Then about six weeks ago, someone stole Gonzalez's bike. Shortly thereafter, a group of young toughs beat him up. They left bumps all over his head, Alvarez recalls, saying, "They scared the pants off him." Adds Aguilera: "He told me he didn't want to be on the street anymore. That people were murdered around that neighborhood."
Aguilera offered to pay Gonzalez's way back to Cuba. ""Your mother will take care of you,' I told him. "Life will be better.' He replied that he wouldn't live in Cuba as long as Fidel Castro was in power."
Of the 19 people I interviewed in Melrose Park over three days, no one recalls Gonzalez's mentioning a word about bombs. The morning before he was arrested, Aguilera called Gonzalez's cell phone and offered him some work. The two agreed to meet at a Sedano's supermarket on State Road 441. Aguilera would drive his cousin home when the job was complete. ""That's good,' he said, "I don't want to walk. It's dangerous,'" Aguilera recalls.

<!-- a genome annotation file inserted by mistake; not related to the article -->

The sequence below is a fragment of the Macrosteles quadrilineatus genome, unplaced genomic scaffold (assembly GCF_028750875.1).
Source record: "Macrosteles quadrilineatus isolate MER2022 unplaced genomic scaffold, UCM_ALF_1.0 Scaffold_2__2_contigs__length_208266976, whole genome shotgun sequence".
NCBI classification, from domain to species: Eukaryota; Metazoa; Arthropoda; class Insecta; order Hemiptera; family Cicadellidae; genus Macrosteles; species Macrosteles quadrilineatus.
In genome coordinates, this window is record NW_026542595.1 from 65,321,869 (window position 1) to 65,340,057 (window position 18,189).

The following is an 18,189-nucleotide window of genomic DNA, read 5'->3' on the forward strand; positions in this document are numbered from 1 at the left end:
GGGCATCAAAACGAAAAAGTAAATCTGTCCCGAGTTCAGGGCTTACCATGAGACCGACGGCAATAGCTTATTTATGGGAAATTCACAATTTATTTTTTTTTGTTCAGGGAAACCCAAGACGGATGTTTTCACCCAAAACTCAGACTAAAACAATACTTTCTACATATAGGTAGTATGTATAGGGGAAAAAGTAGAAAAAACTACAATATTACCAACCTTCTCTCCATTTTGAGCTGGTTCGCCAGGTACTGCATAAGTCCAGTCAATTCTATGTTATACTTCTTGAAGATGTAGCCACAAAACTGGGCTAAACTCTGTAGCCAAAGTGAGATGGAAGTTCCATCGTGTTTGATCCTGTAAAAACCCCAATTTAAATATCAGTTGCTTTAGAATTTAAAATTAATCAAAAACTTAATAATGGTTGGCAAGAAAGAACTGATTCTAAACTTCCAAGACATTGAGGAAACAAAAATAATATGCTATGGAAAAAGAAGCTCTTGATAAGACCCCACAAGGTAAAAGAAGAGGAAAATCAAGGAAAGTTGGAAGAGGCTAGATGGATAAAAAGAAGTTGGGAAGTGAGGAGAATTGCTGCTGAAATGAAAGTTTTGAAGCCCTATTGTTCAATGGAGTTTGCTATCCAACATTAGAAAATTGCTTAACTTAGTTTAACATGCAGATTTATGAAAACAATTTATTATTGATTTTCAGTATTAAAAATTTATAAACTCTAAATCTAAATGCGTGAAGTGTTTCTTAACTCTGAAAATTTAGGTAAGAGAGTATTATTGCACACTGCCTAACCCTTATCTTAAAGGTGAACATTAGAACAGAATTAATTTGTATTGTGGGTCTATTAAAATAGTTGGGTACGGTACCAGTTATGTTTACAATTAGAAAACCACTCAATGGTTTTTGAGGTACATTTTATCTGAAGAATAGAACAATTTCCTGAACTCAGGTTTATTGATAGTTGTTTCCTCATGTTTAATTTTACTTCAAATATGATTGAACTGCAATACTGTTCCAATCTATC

But after Aguilera arrived at the store, he waited and waited. No one showed. The next day, Gonzalez called from the main Broward jail. "He said they had arrested him with a pistol. I said "Ricardo, they said you had lots of bombs on TV.' He answered that a lawyer had advised him not to say anything more."
On Monday, a Broward County magistrate set bond in Gonzalez's case at $20,000. He was in a holding cell for several days, and his attorney, he told Aguilera, spoke only a bit of Spanish. The public defender's office, he had been told, would send someone else soon.